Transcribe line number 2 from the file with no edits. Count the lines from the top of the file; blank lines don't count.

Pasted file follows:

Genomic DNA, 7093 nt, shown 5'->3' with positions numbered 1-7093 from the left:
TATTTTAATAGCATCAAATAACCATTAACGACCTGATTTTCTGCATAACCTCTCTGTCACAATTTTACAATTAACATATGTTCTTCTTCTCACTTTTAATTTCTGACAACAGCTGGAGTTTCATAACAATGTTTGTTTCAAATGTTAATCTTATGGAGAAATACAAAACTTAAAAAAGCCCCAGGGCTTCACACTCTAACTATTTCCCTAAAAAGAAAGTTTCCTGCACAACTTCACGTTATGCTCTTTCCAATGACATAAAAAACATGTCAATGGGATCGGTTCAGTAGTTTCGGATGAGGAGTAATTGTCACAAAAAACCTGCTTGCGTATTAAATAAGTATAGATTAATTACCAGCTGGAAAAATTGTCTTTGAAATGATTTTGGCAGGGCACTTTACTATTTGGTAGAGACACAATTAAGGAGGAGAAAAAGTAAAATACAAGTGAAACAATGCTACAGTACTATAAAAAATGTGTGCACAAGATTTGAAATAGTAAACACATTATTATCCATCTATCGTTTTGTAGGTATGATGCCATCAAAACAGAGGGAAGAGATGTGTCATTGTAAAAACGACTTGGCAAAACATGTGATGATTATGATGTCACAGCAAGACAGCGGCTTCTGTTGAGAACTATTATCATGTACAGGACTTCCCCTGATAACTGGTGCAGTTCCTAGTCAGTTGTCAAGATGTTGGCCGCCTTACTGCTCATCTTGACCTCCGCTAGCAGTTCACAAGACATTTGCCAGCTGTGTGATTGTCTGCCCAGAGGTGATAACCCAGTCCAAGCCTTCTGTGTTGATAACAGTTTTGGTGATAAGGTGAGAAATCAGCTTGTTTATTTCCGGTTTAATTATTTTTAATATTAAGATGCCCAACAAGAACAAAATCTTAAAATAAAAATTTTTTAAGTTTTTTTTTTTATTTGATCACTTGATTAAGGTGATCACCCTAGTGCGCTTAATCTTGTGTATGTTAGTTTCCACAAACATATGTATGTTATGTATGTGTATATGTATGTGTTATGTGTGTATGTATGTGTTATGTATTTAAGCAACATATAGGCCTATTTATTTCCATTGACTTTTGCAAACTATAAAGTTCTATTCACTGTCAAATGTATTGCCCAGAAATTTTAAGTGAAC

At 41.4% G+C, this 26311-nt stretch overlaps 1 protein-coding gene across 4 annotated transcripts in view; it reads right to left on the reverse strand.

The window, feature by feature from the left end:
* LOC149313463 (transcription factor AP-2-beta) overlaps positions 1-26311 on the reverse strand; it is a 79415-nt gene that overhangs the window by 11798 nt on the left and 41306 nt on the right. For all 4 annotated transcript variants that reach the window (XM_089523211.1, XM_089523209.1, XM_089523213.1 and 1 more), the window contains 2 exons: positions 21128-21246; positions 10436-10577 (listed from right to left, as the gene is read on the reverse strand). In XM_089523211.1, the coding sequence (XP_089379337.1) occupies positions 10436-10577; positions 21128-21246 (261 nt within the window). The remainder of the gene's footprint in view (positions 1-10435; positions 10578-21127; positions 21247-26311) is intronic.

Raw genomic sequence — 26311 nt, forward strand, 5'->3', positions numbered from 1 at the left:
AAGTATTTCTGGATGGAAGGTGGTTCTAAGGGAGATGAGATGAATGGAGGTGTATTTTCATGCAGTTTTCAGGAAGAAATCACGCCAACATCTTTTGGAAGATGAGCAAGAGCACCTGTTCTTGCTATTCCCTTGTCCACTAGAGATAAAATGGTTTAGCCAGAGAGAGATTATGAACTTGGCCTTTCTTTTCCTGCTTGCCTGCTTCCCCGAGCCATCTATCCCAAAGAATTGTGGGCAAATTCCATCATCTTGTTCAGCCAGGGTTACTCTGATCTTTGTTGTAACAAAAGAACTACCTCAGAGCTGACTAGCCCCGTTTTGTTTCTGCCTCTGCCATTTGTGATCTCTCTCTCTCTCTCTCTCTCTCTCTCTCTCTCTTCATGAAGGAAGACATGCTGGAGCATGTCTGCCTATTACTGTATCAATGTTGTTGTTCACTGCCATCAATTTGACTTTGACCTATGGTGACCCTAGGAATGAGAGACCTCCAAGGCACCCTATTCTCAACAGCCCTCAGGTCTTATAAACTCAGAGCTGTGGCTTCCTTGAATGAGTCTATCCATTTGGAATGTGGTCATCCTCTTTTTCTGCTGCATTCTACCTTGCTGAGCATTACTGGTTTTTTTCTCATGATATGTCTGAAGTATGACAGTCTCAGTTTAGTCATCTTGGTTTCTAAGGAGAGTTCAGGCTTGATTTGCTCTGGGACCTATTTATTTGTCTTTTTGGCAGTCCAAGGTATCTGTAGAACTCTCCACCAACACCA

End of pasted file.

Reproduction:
TATTTTAATAGCATCAAATAACCATTAACGACCTGATTTTCTGCATAACCTCTCTGTCACAATTTTACAATTAACATATGTTCTTCTTCTCACTTTTAATTTCTGACAACAGCTGGAGTTTCATAACAATGTTTGTTTCAAATGTTAATCTTATGGAGAAATACAAAACTTAAAAAAGCCCCAGGGCTTCACACTCTAACTATTTCCCTAAAAAGAAAGTTTCCTGCACAACTTCACGTTATGCTCTTTCCAATGACATAAAAAACATGTCAATGGGATCGGTTCAGTAGTTTCGGATGAGGAGTAATTGTCACAAAAAACCTGCTTGCGTATTAAATAAGTATAGATTAATTACCAGCTGGAAAAATTGTCTTTGAAATGATTTTGGCAGGGCACTTTACTATTTGGTAGAGACACAATTAAGGAGGAGAAAAAGTAAAATACAAGTGAAACAATGCTACAGTACTATAAAAAATGTGTGCACAAGATTTGAAATAGTAAACACATTATTATCCATCTATCGTTTTGTAGGTATGATGCCATCAAAACAGAGGGAAGAGATGTGTCATTGTAAAAACGACTTGGCAAAACATGTGATGATTATGATGTCACAGCAAGACAGCGGCTTCTGTTGAGAACTATTATCATGTACAGGACTTCCCCTGATAACTGGTGCAGTTCCTAGTCAGTTGTCAAGATGTTGGCCGCCTTACTGCTCATCTTGACCTCCGCTAGCAGTTCACAAGACATTTGCCAGCTGTGTGATTGTCTGCCCAGAGGTGATAACCCAGTCCAAGCCTTCTGTGTTGATAACAGTTTTGGTGATAAGGTGAGAAATCAGCTTGTTTATTTCCGGTTTAATTATTTTTAATATTAAGATGCCCAACAAGAACAAAATCTTAAAATAAAAATTTTTTAAGTTTTTTTTTTTATTTGATCACTTGATTAAGGTGATCACCCTAGTGCGCTTAATCTTGTGTATGTTAGTTTCCACAAACATATGTATGTTATGTATGTGTATATGTATGTGTTATGTGTGTATGTATGTGTTATGTATTTAAGCAACATATAGGCCTATTTATTTCCATTGACTTTTGCAAACTATAAAGTTCTATTCACTGTCAAATGTATTGCCCAGAAATTTTAAGTGAAC